DDOT Releases Study of Virginia Avenue Tunnel Rail Vibrations

Train Speed Reduction and Further Study Recommended

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The District Department of Transportation (DDOT) has released its study of vibrations caused by train traffic through the Virginia Avenue Tunnel located in Southeast Washington near the Nationals ballpark.

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The study concluded it is “probable that train operations have caused vibrations that exceed perceptible levels (65 VdB).” While the average values are perceptible, they do not exceed the vibration limits in the project’s EIS (Environment Impact Statement) of 80 VdB, and would be appropriate for increases in traffic up to 30 trains daily (75 VdB).

The absence of baseline monitoring data makes it impossible to establish what the increase in vibrations has been since CSX began operating again in the tunnel or whether the anti-vibration measures installed during its renovation have proved effective. The data did not allow the study to answer the following questions:

  • “Were trains operating in the VAT during the times that residents reported experiencing vibration?”
  • “Are vibration levels higher on upper floors of residences?”
  • “Why do residents one to two blocks away from the tunnel report experiencing vibration?”
  • “Were the weight, length and speed of trains operating during the supplemental monitoring typical of the trains that operate in the Virginia Avenue Tunnel? Did the measurements collected constitute a statistically significant sample?”
  • “What are the expected vibration levels when CSX begins operating trains simultaneously in both tunnels and operating speeds are increased to the design speed of 40 mph?”
  • “What are the other sources of vibration in the area? In particular, what non-train sources resulted in measured vibration levels during periods of no train activity that were similar to those measured during a train pass-by?”

The study recommends that CSX take the following actions:

  • “Provide a formal report prepared by the independent vibration monitoring consultant outlining the methodology, justification, and conclusions of the supplemental monitoring.”
  • “Include maximum vibration levels for both locomotive pass-by and rail car pass-by in the data summary in addition to the average levels currently reported.”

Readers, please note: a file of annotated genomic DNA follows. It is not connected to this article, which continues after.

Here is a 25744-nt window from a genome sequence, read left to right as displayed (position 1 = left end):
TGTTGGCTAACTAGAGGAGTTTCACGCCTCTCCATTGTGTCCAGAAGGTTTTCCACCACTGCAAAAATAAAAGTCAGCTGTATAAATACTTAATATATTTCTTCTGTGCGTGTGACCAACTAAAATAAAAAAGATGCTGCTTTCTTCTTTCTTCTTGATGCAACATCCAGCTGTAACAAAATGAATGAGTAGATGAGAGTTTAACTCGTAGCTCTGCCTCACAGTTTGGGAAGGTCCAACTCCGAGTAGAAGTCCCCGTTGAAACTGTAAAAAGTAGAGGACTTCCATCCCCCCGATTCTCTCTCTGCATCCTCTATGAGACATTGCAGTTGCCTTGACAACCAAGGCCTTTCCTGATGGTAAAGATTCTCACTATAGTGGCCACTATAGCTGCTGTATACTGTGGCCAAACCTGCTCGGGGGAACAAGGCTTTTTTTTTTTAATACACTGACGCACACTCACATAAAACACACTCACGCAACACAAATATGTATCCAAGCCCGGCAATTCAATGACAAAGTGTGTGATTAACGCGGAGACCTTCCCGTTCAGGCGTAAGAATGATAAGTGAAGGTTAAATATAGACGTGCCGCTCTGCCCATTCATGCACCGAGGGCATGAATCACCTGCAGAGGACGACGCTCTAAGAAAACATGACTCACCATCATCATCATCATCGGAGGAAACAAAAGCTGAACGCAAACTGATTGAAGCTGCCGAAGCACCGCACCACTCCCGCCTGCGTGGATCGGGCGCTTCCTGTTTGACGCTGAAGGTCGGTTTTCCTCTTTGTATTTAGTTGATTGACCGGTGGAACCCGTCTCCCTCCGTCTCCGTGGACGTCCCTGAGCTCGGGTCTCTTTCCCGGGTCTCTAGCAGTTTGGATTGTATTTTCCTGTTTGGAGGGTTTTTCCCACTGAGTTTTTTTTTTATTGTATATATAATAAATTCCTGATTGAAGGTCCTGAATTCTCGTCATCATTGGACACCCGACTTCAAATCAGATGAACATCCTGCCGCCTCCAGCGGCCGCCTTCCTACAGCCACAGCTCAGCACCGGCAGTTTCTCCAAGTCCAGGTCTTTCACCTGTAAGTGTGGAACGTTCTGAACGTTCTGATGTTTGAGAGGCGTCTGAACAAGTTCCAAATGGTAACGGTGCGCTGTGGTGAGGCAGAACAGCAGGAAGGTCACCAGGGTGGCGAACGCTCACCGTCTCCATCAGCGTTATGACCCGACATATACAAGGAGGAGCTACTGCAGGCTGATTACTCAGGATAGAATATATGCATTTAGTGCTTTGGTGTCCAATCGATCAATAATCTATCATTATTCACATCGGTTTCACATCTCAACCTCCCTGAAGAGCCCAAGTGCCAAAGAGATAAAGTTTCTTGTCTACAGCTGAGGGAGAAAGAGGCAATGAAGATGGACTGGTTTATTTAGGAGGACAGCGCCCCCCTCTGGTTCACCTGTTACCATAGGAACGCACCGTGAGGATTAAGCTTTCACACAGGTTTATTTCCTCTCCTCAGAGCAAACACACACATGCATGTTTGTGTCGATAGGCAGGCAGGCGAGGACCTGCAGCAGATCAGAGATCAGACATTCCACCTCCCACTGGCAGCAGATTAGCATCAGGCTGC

• “Confirm whether a train was present or not during the times residents reported perceptible vibrations.”
  • “Provide the raw data collected in the supplemental monitoring.”

To address the concern of neighbors, the study also advised that more data be collected including:

  • “Vibration measurements at the CSX townhouse, one front row residence and one additional residence that is more than one block away from the tunnel;”
  • “Vibration measurements on the ground floor and top floor at each location;”
  • The reporting of “train pass-by information for the monitoring period to include time of pass-by, train length, train weight and train speed;”

This data, the authors advised, needs to be collected over “a period of time sufficient to provide a statistically significant sample size that includes the appropriate range of typical train lengths and weights.”

The study requested “an estimate, based on the follow-up data collection results, of vibration levels with a train in each tunnel traveling at 40 mph. This will provide a basis for comparison to the analysis completed in the EIS.”

The study further agreed with the Federal Highway Administration that the operating speed in the Virginia Avenue Tunnel should be reduced until the new analysis could be completed.

“I will be pushing for the District to follow the recommendations and next steps outlined in the review so that the vibration impacts on residents are mitigated ASAP,” stated ANC 6D Chair Meredith Fascett (6D07) in a Facebook post.

“The results of the vibration study are what many of us suspected and feared may happen,”stated Councilmember Charles Allen (D-Ward 6). “Protecting residents from negative impacts and associated concerns is exactly why I authored the law that creates the new state rail safety office that is empowered to ensure safe rail travel within the District,” Allen pointed out. “With the study’s findings, this office should now require slower rail travel speeds and continue ongoing monitoring for the impact on neighbors’ homes near the tunnel,” he stated.

The Rail Safety Division created by Allen’s legislation is part of the District’s Department of Energy and the Environment (DOEE).

This story will be updated.